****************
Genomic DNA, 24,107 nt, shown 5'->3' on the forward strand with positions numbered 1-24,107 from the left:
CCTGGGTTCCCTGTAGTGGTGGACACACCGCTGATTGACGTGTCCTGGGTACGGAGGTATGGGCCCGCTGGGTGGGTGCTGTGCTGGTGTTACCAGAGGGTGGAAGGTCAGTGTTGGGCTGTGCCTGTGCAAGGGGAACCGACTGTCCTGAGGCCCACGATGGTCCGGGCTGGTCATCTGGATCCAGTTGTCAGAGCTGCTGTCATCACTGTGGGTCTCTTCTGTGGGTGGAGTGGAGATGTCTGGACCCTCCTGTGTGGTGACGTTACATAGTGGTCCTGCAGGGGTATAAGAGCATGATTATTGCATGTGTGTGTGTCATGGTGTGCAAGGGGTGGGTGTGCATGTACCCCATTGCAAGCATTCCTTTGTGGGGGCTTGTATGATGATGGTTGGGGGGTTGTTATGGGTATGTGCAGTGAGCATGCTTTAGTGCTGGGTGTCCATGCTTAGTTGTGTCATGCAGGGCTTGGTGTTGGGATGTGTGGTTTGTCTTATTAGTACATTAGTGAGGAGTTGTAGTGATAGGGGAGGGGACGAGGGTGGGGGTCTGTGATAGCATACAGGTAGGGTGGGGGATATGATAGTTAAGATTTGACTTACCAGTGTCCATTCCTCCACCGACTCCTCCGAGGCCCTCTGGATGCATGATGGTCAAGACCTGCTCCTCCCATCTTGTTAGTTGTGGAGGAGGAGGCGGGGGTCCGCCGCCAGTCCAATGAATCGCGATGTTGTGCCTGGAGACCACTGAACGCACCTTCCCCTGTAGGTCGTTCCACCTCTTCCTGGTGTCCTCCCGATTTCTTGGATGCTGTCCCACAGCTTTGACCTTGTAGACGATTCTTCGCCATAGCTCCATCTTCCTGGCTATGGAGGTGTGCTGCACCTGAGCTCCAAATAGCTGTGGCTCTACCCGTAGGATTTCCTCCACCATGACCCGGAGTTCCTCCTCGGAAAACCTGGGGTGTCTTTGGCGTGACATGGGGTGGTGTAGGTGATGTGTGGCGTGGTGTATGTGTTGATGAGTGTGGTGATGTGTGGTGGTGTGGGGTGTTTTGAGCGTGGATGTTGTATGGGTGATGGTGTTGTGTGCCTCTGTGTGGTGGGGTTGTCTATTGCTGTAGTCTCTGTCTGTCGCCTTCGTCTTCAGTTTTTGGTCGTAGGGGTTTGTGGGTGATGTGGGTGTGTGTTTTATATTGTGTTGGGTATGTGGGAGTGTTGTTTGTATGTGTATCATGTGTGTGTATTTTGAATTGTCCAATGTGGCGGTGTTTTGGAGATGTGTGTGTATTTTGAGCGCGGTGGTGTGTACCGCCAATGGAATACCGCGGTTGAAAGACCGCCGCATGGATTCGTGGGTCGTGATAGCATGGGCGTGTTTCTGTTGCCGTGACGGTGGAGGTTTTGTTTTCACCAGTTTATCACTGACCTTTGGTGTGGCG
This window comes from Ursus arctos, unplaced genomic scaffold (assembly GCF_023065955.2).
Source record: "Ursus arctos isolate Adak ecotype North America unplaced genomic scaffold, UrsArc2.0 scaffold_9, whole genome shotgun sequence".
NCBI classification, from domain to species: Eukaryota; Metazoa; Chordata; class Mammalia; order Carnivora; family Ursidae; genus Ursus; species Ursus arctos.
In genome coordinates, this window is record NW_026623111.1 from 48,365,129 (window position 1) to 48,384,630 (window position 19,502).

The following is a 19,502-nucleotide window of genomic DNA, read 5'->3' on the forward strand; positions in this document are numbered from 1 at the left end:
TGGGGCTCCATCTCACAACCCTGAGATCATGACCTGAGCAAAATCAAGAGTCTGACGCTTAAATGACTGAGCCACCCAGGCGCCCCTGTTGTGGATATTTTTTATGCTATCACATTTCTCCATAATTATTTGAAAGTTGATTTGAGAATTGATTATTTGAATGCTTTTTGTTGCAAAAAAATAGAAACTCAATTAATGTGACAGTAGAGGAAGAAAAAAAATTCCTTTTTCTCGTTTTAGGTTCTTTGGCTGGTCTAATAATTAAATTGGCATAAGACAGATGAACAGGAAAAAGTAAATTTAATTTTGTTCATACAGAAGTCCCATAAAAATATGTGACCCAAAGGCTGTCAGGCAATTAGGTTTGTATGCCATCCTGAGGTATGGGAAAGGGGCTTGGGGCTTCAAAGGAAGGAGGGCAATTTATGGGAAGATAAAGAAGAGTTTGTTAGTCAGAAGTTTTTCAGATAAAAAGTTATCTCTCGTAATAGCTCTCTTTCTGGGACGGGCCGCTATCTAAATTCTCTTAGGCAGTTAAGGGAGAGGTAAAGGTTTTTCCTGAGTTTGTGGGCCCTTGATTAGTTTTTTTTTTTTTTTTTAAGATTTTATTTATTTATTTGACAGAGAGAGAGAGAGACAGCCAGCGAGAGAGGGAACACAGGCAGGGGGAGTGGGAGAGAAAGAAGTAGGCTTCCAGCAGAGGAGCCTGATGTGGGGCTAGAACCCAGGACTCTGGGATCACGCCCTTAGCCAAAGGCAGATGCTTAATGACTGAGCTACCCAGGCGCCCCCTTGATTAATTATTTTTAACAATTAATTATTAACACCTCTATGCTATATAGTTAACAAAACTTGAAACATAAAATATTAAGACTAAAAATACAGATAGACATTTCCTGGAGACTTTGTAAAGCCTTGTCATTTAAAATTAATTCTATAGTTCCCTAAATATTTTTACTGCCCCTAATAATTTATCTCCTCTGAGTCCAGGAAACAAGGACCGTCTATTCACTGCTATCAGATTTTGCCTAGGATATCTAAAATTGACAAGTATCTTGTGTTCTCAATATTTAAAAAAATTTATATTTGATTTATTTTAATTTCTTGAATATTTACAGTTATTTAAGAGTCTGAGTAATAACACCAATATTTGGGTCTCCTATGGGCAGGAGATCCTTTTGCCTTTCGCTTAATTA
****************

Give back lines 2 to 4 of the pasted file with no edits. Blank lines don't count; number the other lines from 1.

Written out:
CCTGGGTTCCCTGTAGTGGTGGACACACCGCTGATTGACGTGTCCTGGGTACGGAGGTATGGGCCCGCTGGGTGGGTGCTGTGCTGGTGTTACCAGAGGGTGGAAGGTCAGTGTTGGGCTGTGCCTGTGCAAGGGGAACCGACTGTCCTGAGGCCCACGATGGTCCGGGCTGGTCATCTGGATCCAGTTGTCAGAGCTGCTGTCATCACTGTGGGTCTCTTCTGTGGGTGGAGTGGAGATGTCTGGACCCTCCTGTGTGGTGACGTTACATAGTGGTCCTGCAGGGGTATAAGAGCATGATTATTGCATGTGTGTGTGTCATGGTGTGCAAGGGGTGGGTGTGCATGTACCCCATTGCAAGCATTCCTTTGTGGGGGCTTGTATGATGATGGTTGGGGGGTTGTTATGGGTATGTGCAGTGAGCATGCTTTAGTGCTGGGTGTCCATGCTTAGTTGTGTCATGCAGGGCTTGGTGTTGGGATGTGTGGTTTGTCTTATTAGTACATTAGTGAGGAGTTGTAGTGATAGGGGAGGGGACGAGGGTGGGGGTCTGTGATAGCATACAGGTAGGGTGGGGGATATGATAGTTAAGATTTGACTTACCAGTGTCCATTCCTCCACCGACTCCTCCGAGGCCCTCTGGATGCATGATGGTCAAGACCTGCTCCTCCCATCTTGTTAGTTGTGGAGGAGGAGGCGGGGGTCCGCCGCCAGTCCAATGAATCGCGATGTTGTGCCTGGAGACCACTGAACGCACCTTCCCCTGTAGGTCGTTCCACCTCTTCCTGGTGTCCTCCCGATTTCTTGGATGCTGTCCCACAGCTTTGACCTTGTAGACGATTCTTCGCCATAGCTCCATCTTCCTGGCTATGGAGGTGTGCTGCACCTGAGCTCCAAATAGCTGTGGCTCTACCCGTAGGATTTCCTCCACCATGACCCGGAGTTCCTCCTCGGAAAACCTGGGGTGTCTTTGGCGTGACATGGGGTGGTGTAGGTGATGTGTGGCGTGGTGTATGTGTTGATGAGTGTGGTGATGTGTGGTGGTGTGGGGTGTTTTGAGCGTGGATGTTGTATGGGTGATGGTGTTGTGTGCCTCTGTGTGGTGGGGTTGTCTATTGCTGTAGTCTCTGTCTGTCGCCTTCGTCTTCAGTTTTTGGTCGTAGGGGTTTGTGGGTGATGTGGGTGTGTGTTTTATATTGTGTTGGGTATGTGGGAGTGTTGTTTGTATGTGTATCATGTGTGTGTATTTTGAATTGTCCAATGTGGCGGTGTTTTGGAGATGTGTGTGTATTTTGAGCGCGGTGGTGTGTACCGCCAATGGAATACCGCGGTTGAAAGACCGCCGCATGGATTCGTGGGTCGTGATAGCATGGGCGTGTTTCTGTTGCCGTGACGGTGGAGGTTTTGTTTTCACCAGTTTATCACTGACCTTTGGTGTGGCG
This window comes from Ursus arctos, unplaced genomic scaffold (assembly GCF_023065955.2).
Source record: "Ursus arctos isolate Adak ecotype North America unplaced genomic scaffold, UrsArc2.0 scaffold_9, whole genome shotgun sequence".